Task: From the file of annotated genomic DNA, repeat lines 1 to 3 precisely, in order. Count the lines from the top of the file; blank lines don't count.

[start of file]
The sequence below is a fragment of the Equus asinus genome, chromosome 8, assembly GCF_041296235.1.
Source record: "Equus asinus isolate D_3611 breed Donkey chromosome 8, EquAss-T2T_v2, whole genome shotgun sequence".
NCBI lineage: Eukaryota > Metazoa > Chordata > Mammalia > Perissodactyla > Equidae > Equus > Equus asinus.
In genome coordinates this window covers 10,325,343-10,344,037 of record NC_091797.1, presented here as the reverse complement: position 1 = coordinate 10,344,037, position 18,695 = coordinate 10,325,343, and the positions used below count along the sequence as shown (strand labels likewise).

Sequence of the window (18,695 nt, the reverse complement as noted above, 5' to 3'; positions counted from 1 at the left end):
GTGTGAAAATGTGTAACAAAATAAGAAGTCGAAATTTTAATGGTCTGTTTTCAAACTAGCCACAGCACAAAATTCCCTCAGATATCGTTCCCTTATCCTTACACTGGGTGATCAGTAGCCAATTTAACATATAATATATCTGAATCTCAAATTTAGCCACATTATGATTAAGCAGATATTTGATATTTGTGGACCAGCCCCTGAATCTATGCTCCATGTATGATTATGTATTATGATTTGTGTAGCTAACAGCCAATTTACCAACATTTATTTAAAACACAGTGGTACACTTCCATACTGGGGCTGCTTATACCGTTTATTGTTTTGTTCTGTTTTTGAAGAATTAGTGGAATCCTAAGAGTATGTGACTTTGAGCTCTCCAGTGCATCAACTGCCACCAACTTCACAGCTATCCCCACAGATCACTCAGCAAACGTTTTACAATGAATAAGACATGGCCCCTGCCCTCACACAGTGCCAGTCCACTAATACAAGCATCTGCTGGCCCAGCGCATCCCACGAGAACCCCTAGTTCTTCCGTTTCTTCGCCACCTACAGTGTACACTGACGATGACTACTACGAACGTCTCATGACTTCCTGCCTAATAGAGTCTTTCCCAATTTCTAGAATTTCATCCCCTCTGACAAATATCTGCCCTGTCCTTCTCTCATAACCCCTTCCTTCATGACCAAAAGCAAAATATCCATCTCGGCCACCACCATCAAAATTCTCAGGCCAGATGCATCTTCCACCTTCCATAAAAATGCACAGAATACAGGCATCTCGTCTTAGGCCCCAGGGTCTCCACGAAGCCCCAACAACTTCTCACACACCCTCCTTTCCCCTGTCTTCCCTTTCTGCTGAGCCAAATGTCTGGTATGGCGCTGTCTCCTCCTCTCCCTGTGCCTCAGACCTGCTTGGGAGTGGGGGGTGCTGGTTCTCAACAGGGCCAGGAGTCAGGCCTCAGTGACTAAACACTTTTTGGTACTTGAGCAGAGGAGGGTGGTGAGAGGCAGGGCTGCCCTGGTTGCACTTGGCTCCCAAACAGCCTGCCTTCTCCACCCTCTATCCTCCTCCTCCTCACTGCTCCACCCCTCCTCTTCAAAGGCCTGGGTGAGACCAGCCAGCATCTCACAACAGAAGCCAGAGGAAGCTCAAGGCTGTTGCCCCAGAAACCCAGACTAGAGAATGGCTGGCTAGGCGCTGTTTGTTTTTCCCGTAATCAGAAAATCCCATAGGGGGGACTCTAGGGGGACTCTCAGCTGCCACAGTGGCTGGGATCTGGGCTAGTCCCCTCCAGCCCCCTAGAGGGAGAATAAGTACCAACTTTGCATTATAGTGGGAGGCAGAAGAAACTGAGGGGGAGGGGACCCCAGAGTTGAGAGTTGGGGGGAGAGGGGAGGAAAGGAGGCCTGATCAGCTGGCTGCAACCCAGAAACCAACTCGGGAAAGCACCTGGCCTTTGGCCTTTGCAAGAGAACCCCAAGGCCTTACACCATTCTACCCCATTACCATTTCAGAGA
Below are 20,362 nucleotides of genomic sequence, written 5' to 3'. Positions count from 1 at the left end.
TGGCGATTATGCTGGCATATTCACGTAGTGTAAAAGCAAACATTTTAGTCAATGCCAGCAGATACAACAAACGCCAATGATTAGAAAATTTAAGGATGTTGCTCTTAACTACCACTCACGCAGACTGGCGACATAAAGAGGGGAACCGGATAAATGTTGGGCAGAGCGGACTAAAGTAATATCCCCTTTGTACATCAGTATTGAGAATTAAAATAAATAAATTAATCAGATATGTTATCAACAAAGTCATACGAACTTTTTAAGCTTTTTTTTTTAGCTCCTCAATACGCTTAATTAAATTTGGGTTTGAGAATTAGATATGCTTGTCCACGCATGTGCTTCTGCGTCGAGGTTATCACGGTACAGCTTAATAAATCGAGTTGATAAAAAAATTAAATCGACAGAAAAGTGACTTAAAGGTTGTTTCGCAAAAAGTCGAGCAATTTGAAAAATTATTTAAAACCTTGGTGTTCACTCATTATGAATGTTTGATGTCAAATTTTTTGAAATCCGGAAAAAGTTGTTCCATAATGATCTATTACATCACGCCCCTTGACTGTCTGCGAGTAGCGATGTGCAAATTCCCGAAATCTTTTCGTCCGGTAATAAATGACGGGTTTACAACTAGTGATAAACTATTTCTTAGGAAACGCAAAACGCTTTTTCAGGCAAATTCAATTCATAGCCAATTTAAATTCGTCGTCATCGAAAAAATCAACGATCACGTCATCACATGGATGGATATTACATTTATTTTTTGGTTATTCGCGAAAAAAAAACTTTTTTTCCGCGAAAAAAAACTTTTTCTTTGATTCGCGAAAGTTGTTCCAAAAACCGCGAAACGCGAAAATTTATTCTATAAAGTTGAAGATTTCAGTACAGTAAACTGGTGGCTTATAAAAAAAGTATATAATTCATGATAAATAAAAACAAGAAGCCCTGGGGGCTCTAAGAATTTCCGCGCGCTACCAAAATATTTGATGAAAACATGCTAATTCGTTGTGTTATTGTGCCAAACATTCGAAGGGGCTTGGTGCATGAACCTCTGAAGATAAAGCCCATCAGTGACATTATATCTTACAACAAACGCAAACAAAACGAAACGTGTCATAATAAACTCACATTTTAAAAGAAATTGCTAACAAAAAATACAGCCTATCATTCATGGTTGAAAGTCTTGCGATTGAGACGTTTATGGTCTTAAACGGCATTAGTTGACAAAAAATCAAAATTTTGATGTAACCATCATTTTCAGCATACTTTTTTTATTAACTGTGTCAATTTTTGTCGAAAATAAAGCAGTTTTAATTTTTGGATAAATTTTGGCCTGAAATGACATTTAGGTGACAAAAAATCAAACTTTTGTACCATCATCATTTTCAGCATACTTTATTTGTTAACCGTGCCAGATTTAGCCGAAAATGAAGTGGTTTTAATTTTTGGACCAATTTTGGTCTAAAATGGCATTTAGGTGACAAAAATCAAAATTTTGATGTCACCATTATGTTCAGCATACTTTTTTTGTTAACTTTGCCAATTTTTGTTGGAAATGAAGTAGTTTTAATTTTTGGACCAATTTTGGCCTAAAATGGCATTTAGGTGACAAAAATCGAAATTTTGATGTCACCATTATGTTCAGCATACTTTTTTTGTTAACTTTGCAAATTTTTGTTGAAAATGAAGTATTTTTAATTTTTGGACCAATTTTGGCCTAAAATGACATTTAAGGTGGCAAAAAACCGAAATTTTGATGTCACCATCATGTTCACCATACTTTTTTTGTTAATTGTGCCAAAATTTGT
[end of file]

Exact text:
The sequence below is a fragment of the Equus asinus genome, chromosome 8, assembly GCF_041296235.1.
Source record: "Equus asinus isolate D_3611 breed Donkey chromosome 8, EquAss-T2T_v2, whole genome shotgun sequence".
NCBI lineage: Eukaryota > Metazoa > Chordata > Mammalia > Perissodactyla > Equidae > Equus > Equus asinus.